Carry the gospel with you

Posted in christian, Christianity, inspirational, religion, scripture by Mike on December 8, 2013

Guercino-Barbieri-Giovanni-Francesco-Mary-with-the-child-Jesus-and-John-the-BaptistGospel reading of the day:

Matthew 3:1-12

John the Baptist appeared, preaching in the desert of Judea and saying, “Repent, for the kingdom of heaven is at hand!” It was of him that the prophet Isaiah had spoken when he said: A voice of one crying out in the desert, Prepare the way of the Lord, make straight his paths. John wore clothing made of camel’s hair and had a leather belt around his waist. His food was locusts and wild honey. At that time Jerusalem, all Judea, and the whole region around the Jordan were going out to him and were being baptized by him in the Jordan River as they acknowledged their sins.

When he saw many of the Pharisees and Sadducees coming to his baptism, he said to them, “You brood of vipers! Who warned you to flee from the coming wrath? Produce good fruit as evidence of your repentance. And do not presume to say to yourselves, ‘We have Abraham as our father.’ For I tell you, God can raise up children to Abraham from these stones. Even now the ax lies at the root of the trees. Therefore every tree that does not bear good fruit will be cut down and thrown into the fire. I am baptizing you with water, for repentance, but the one who is coming after me is mightier than I. I am not worthy to carry his sandals. He will baptize you with the Holy Spirit and fire. His winnowing fan is in his hand. He will clear his threshing floor and gather his wheat into his barn, but the chaff he will burn with unquenchable fire.”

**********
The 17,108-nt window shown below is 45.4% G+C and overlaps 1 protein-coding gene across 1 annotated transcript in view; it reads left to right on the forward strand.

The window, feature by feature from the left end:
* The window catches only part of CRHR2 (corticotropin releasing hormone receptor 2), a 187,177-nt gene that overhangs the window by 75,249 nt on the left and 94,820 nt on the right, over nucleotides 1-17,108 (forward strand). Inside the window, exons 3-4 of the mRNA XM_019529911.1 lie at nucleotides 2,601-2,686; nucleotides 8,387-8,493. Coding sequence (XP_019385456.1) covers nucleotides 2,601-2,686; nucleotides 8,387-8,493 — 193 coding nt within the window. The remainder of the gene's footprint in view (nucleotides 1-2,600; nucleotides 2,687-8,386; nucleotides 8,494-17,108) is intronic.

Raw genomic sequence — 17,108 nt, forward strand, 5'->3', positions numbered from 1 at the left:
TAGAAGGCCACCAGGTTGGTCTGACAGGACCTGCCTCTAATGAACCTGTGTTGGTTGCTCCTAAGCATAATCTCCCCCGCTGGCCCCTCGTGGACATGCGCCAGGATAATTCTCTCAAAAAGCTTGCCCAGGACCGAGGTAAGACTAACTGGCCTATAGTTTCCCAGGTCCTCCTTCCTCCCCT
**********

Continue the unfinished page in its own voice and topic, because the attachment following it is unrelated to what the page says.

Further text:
Reflection on the gospel reading: Advent is an opportunity for metanoia, that is, conversion–a Greek word which means literally, a change in our minds. It is easy to not take responsibility for our thoughts and our feelings, to consider ourselves powerless bystanders before the things that march through our minds and hearts. Though it is true that thoughts and st-john-the-baptist-in-the-desert-1651.jpg!Blogfeelings spontaneously arise, we have the capacity, particularly through practice over time, to correct thoughts and change our moods. Both John the Baptist and Jesus called women and men to repent of their old ways of thinking and feeling and put on new minds–as St. Paul says, to put on the mind of Christ. John at the start of this second week of Advent reaches across the centuries to ask us to produce good fruit and not rely on any false thoughts or misleading emotions. If we have casual attitudes to the demands of our faith, we may consider Advent and Christmas to be mere commemorations of what happened in the past. But they are timeless encouragement to not be stuck in a rut of mediocrity but to enter deeply into way of being that transforms us into fiery beings.

Spiritual reading: You keep us waiting. You, the God of all time, Want us to wait. For the right time in which to discover Who we are, where we are to go, Who will be with us, and what we must do. So thank you … for the waiting time. (John Bell)


One Response

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  1. Sharon Brooks said, on December 8, 2013 at 5:20 pm

    My thoughts are very powerful; the tricks they play on me… my heart. Clouds of illusion are at times difficult to navigate through, voices telling me things I know are not true. Out of love I’m thrown into the jungle, seemingly without a guide, only to remember it never left my side; clinging to form instead of non form has made me blind. From now on I will follow Love, that’s what I’ll do and see… perhaps for the first time.

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